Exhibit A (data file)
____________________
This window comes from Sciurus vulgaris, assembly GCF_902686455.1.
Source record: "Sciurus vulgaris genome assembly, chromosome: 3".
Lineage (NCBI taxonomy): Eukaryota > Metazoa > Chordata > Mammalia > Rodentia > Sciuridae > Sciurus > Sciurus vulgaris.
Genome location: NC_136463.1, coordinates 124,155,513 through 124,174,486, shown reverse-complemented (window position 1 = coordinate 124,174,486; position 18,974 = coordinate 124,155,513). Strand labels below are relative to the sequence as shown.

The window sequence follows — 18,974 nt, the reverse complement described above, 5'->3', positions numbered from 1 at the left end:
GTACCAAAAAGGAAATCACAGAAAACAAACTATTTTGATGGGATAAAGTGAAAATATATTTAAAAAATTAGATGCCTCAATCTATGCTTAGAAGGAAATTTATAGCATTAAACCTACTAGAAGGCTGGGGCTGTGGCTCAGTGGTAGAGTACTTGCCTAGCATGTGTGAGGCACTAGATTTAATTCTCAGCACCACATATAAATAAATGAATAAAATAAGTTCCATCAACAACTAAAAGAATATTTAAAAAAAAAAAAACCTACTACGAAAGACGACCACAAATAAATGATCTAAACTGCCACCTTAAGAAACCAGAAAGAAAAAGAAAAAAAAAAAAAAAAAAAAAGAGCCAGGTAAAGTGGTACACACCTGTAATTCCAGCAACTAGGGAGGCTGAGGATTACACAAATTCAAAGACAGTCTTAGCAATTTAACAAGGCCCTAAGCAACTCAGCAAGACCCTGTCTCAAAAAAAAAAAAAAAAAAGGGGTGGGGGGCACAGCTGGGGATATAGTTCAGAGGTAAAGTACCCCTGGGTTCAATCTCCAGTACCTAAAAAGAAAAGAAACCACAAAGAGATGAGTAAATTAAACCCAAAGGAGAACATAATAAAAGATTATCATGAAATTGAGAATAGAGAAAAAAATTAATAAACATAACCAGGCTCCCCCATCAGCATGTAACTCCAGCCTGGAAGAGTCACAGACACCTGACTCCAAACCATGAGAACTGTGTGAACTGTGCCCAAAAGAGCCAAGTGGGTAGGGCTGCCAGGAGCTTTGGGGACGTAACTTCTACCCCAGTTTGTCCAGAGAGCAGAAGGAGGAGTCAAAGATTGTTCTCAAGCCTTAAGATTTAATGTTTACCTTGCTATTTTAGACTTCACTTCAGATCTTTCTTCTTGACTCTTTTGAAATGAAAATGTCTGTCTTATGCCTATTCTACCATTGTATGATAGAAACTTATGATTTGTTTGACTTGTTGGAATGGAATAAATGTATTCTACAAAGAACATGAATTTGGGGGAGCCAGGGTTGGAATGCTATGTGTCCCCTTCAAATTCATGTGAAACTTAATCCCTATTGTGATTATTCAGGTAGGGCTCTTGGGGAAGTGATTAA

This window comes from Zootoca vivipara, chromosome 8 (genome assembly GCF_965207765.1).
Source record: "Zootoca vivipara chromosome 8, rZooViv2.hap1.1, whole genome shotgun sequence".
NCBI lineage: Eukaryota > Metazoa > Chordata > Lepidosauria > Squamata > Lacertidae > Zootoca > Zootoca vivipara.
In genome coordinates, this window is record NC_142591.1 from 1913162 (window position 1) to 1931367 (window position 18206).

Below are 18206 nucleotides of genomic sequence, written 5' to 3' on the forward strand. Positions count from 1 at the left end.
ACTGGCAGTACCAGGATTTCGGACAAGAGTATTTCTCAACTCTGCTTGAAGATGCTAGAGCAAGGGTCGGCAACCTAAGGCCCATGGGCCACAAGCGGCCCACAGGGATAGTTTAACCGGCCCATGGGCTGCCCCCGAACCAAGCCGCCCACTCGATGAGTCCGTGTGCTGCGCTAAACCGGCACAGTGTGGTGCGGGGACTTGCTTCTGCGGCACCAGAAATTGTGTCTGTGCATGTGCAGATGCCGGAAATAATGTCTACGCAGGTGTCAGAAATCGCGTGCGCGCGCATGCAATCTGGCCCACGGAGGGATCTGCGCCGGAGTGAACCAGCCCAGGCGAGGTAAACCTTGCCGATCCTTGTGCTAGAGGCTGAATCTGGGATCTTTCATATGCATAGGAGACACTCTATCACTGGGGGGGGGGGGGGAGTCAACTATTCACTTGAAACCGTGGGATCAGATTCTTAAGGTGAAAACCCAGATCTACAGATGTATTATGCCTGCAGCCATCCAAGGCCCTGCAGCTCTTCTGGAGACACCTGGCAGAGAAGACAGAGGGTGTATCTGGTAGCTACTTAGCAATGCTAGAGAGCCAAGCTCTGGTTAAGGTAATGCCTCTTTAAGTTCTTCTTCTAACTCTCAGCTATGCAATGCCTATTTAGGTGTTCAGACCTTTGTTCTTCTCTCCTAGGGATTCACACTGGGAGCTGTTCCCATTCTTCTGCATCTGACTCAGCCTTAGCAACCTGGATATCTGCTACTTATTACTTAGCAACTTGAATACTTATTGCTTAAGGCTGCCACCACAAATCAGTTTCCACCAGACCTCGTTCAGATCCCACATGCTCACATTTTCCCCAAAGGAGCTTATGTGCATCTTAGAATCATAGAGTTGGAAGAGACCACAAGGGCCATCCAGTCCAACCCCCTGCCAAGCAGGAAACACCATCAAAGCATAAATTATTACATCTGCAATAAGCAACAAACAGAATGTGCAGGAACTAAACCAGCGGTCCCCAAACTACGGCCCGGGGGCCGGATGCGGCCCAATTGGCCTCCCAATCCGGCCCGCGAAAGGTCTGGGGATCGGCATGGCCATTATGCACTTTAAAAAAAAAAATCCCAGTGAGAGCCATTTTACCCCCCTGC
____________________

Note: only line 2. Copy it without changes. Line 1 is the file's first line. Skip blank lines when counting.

Source record: "Sciurus vulgaris genome assembly, chromosome: 3".